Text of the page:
The Virginia Society of the American Institute of Architects (VSAIA) has awarded Phoebe Crisman, principal of Crisman + Petrus Architects in Charlottesville, Va., its first annual Prize for Design Research & Scholarship for her research and architectural design for three intertwined projects on the Elizabeth River in Chesapeake, Va.
The Prize for Design Research and Scholarship was created to encourage theoretical awareness, educational exchange, thought, and research in architecture. It will be awarded annually to a faculty member at a Virginia institute of higher learning or to a licensed practicing architect in Virginia in recognition of outstanding design research and/or scholarship in the field of architecture.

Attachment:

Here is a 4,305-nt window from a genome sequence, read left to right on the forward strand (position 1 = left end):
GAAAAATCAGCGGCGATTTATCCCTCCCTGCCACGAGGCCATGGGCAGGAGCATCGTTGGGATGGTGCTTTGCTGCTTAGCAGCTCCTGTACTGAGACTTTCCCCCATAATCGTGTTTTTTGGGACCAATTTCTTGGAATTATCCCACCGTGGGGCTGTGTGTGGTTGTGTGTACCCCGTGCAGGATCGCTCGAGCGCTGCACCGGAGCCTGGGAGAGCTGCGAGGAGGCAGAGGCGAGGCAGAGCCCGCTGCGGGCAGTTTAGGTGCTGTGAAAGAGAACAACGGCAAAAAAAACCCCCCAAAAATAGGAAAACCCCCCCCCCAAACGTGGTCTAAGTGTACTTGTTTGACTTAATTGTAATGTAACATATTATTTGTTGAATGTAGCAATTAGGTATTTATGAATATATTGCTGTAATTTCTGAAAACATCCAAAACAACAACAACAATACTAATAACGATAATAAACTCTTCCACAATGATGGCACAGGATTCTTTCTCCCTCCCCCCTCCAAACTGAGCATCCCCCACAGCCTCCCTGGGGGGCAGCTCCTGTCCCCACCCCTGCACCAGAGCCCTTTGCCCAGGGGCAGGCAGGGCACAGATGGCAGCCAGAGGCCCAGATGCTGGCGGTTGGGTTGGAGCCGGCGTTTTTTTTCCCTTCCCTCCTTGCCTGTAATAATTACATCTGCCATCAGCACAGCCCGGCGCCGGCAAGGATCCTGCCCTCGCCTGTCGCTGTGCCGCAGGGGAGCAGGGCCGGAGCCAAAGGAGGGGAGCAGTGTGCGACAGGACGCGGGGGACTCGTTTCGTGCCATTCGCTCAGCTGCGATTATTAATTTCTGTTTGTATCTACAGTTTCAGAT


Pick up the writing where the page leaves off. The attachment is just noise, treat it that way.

Centering around the contaminated ecosystem of a peninsula along the Elizabeth River, Crisman's work included the development of urban planning and building strategies designed to help regenerate local ecology, as well as a set of guidelines for sustainable development of the river uplands. To complement the research and the guidelines, Crisman and her student collaborators developed the Learning Barge, a self-sustaining, floating classroom providing interactive education about the area's ecosystem and the restoration efforts. For more information about the Money Point Revitalization Plan and the Learning Barge, visit www.crismanpetrus.us/projects.html.
The VSAIA also gave Honorable Mentions to a submission by John S. LaMonica, AIA, of Marshall, Va., which the jury praised for its potential for sustainable land management, design, and construction; and to a submission by Michael Ermann, LEED AP, assistant professor in the School of Architecture and Design at Virginia Tech University, on a technique for affecting the acoustical clarity and reverberation in a concert hall.